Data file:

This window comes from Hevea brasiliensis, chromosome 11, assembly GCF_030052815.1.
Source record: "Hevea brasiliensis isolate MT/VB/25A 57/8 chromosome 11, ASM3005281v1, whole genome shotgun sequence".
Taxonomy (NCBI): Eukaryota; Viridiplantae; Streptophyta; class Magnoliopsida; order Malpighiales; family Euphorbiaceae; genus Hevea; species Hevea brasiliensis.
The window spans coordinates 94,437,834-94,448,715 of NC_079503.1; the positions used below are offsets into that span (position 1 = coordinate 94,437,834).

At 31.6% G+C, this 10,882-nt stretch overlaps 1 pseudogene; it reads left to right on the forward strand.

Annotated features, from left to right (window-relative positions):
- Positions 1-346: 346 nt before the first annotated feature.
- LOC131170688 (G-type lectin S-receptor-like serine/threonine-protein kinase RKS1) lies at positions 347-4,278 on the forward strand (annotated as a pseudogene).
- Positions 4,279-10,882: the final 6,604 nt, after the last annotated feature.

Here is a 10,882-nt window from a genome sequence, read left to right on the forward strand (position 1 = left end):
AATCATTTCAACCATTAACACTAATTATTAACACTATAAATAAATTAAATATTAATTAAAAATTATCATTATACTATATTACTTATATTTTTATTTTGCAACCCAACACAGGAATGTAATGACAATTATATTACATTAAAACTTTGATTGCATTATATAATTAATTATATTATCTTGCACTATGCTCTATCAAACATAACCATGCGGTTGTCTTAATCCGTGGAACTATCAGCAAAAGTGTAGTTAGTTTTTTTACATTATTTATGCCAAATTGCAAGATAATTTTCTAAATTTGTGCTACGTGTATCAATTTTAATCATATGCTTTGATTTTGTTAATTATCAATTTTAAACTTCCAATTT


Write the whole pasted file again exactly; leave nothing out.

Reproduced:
This window comes from Hevea brasiliensis, chromosome 11, assembly GCF_030052815.1.
Source record: "Hevea brasiliensis isolate MT/VB/25A 57/8 chromosome 11, ASM3005281v1, whole genome shotgun sequence".
Taxonomy (NCBI): Eukaryota; Viridiplantae; Streptophyta; class Magnoliopsida; order Malpighiales; family Euphorbiaceae; genus Hevea; species Hevea brasiliensis.
The window spans coordinates 94,437,834-94,448,715 of NC_079503.1; the positions used below are offsets into that span (position 1 = coordinate 94,437,834).

At 31.6% G+C, this 10,882-nt stretch overlaps 1 pseudogene; it reads left to right on the forward strand.

Annotated features, from left to right (window-relative positions):
- Positions 1-346: 346 nt before the first annotated feature.
- LOC131170688 (G-type lectin S-receptor-like serine/threonine-protein kinase RKS1) lies at positions 347-4,278 on the forward strand (annotated as a pseudogene).
- Positions 4,279-10,882: the final 6,604 nt, after the last annotated feature.

Here is a 10,882-nt window from a genome sequence, read left to right on the forward strand (position 1 = left end):
AATCATTTCAACCATTAACACTAATTATTAACACTATAAATAAATTAAATATTAATTAAAAATTATCATTATACTATATTACTTATATTTTTATTTTGCAACCCAACACAGGAATGTAATGACAATTATATTACATTAAAACTTTGATTGCATTATATAATTAATTATATTATCTTGCACTATGCTCTATCAAACATAACCATGCGGTTGTCTTAATCCGTGGAACTATCAGCAAAAGTGTAGTTAGTTTTTTTACATTATTTATGCCAAATTGCAAGATAATTTTCTAAATTTGTGCTACGTGTATCAATTTTAATCATATGCTTTGATTTTGTTAATTATCAATTTTAAACTTCCAATTT